Written by ESC Admin on 13 Aug 2020 Posted in Blog
In general, when you're planning to study abroad you get all sorts of reminders about issues like culture shock, reverse culture shock, and homesickness as common causes of depression and anxiety during and after your journey. These alerts are all valid and if you continue to feel anxious or have difficulty dealing abroad you will certainly take them into account. Yet those of us with pre-existing mental health problems need to be cautious in making the best of our overseas research experiences to not turn them into extended periods of misery.
Once it comes to living overseas, there can be infinite list of issues that could intensify your anxiety. The challenge of uncertainty, restricted access to friends and relatives, poor coping abilities, a new and daunting world, a daily routine, everything will be different from the life you built up at your home university, And you would also need a lot of planning and foresight to get to a point where you actually feel relaxed enough to enjoy much of the journey.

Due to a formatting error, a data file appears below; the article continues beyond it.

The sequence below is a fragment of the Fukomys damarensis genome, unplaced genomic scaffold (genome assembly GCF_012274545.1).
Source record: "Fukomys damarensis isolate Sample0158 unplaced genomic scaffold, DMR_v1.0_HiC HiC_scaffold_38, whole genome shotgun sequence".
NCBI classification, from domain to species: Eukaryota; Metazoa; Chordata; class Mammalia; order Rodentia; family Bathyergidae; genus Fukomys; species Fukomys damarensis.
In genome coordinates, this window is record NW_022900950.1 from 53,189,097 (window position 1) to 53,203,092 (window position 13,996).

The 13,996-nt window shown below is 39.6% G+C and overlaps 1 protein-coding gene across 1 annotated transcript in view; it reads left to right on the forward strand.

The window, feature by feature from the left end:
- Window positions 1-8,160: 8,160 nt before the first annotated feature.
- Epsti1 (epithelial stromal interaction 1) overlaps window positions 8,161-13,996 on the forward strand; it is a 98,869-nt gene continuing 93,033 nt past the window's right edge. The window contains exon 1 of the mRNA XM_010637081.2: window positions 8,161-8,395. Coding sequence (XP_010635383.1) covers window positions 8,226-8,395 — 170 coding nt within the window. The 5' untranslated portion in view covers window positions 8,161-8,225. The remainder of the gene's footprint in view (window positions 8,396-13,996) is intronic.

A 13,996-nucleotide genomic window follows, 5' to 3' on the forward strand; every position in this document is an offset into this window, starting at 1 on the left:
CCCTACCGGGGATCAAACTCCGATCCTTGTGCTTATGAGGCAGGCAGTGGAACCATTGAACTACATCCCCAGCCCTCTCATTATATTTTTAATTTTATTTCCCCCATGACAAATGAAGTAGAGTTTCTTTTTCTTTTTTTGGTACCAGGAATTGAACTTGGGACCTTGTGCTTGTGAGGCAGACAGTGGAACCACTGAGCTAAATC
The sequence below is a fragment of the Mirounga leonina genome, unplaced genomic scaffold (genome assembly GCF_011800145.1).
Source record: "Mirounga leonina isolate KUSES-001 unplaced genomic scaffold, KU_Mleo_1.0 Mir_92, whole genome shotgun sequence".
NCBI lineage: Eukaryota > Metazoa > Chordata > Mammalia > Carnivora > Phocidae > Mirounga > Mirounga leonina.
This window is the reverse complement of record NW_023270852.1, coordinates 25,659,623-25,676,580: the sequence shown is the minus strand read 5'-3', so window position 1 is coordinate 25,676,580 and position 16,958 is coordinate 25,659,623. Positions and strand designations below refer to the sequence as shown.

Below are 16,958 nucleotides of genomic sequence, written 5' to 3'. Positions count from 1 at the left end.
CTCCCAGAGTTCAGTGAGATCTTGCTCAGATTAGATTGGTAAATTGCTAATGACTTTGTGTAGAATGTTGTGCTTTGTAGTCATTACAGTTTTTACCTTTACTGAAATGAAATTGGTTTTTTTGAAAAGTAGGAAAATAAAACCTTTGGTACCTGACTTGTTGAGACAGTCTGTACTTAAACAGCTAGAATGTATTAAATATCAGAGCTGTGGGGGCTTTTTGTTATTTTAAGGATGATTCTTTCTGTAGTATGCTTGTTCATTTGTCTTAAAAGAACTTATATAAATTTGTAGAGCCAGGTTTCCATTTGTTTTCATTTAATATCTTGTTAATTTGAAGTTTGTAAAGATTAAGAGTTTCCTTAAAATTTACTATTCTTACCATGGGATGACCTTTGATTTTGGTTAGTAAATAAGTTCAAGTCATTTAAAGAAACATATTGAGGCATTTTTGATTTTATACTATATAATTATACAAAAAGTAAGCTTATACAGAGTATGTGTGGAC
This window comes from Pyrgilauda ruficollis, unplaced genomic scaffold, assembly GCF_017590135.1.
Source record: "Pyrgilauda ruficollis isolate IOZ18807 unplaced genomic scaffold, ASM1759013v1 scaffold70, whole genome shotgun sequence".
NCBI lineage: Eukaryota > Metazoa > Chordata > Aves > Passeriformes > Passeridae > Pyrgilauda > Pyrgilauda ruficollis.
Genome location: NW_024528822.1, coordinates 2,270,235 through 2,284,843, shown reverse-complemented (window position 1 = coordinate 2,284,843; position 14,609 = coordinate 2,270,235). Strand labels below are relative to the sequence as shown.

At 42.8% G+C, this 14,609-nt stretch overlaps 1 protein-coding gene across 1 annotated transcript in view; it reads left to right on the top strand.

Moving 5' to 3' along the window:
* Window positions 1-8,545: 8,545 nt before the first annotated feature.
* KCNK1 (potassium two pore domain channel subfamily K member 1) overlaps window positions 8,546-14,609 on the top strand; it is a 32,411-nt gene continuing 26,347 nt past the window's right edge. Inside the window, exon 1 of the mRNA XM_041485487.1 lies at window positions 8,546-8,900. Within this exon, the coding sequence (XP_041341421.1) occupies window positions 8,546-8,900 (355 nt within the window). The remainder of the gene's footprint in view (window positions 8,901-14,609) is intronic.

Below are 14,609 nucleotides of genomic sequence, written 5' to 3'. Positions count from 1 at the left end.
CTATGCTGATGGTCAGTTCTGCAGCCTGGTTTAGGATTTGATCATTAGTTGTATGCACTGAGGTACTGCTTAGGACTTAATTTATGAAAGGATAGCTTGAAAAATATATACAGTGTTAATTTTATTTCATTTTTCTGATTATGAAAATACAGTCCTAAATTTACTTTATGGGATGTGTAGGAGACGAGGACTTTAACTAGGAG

The majority of host institutions have an international student’s center. Don't be afraid to approach them. It's their responsibility to help! If you are given student assistance by your host institution, use it to your benefit and keep in touch.
Always stay in touch with relatives and friends. Facebook, Skype and WhatsApp are just a few examples of how today's technology can help you stay connected with everybody back home. When there are other students in the world with you from your home university try to find them out. If you don't already know them, it can be daunting, but there is safety in numbers and they probably have to do all the tedious things you've got to do too. When you have planned all that is necessary before going abroad, it is important to develop a routine when classes begin in your host country.
Those tips shed some light on how to handle an amazing time overseas, no matter what my mental health problems are. You will conquer some of my biggest obstacles, and still enjoy traveling and working abroad in your time. Again, this is not a technical recommendation but just a exchange of knowledge. Be sure that you still speak to the people you most trust to be sure you have both a fun and healthy experience abroad.